In many senses the City did become more efficient, and efficiency was further enhanced by the abolition of exchange controls. This allowed the City to become a truly international centre again, as it had been before the Second World War. Thatcher further improved the City’s ability to compete by reforming corporation tax, and by lowering the top rate of income tax from 83 per cent to 40 per cent.

But those who see the 1980s as being a time of unalloyed deregulation not only ignore the new regulations that hit the financial sector in that period, but also misunderstand the nature of the Big Bang itself.

In short, the Big Bang transferred regulatory responsibility from institutions that developed within markets – which were independent and private institutions – to the state. The market was more heavily regulated before the Big Bang, but it was through private regulatory associations rather like the Football Association. You could deal in investments outside the stock exchange, just as you can set up a football club that is not affiliated to the Football Association. But you did so at your own risk.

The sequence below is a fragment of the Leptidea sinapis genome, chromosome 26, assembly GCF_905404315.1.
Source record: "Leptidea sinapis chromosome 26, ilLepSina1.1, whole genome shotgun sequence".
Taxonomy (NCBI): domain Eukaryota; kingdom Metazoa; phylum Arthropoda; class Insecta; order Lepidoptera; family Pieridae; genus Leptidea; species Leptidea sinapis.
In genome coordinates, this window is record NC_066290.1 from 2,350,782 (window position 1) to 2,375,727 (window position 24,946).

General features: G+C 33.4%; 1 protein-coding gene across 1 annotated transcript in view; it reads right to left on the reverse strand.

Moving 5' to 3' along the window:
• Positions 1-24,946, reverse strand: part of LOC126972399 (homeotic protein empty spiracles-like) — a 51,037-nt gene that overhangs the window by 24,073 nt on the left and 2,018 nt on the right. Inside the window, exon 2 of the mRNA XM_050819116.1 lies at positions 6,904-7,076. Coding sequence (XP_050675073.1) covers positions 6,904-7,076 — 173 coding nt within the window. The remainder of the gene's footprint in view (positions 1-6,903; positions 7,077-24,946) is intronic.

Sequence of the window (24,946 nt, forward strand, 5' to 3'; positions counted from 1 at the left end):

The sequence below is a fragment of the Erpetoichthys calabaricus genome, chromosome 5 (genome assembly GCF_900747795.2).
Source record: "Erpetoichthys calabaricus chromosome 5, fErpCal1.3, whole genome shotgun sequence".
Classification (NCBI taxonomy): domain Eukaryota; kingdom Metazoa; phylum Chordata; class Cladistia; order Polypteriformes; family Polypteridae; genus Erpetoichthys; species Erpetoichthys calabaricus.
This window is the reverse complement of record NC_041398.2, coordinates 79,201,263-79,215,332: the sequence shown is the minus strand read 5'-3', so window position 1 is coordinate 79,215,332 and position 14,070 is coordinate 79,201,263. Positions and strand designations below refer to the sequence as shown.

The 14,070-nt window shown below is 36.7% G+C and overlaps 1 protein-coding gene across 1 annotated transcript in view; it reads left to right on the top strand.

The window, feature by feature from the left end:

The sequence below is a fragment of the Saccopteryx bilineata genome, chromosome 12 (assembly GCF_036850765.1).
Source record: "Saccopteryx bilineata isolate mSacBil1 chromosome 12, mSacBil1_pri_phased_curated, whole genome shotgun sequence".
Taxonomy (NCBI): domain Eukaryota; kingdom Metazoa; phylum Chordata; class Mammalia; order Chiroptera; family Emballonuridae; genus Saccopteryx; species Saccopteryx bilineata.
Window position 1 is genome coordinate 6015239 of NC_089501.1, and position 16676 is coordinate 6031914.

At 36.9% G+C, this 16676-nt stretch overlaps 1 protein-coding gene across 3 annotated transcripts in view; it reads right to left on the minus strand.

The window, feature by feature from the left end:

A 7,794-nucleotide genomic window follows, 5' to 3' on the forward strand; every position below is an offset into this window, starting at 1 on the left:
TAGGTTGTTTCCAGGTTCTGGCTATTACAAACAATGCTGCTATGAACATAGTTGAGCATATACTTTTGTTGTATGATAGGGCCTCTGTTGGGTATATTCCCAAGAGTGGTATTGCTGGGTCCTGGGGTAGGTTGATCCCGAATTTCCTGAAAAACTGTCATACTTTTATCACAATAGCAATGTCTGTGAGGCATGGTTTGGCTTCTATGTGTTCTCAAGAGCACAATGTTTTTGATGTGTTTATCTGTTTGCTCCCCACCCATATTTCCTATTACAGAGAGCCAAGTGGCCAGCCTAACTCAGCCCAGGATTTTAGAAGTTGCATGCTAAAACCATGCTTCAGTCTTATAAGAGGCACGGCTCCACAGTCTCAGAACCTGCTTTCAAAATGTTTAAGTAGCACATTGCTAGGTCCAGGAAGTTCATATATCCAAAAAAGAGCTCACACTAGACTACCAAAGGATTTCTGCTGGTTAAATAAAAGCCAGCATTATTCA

Many who believe in free markets supported the Big Bang and the deregulation that came with it because they believed it would create a more efficient financial sector. But we should be more nuanced in our reaction. Private regulatory institutions and all they implied, such as the separation of broking and trading activities and the prevalence of unlimited liability, had stood the test of time and perhaps could have reformed themselves in a more evolutionary way without a Big Bang.

So, two things are clear when it comes to Thatcher’s legacy. In many respects she increased regulation of the financial sector in ways previous governments had not considered. Secondly, the most important feature of the Big Bang was that it took regulatory responsibility away from the markets and gave it to the state. In this area Thatcher was a pragmatist, not an unalloyed free market supporter. If these policies led to the crisis, those on the left have some thinking to do.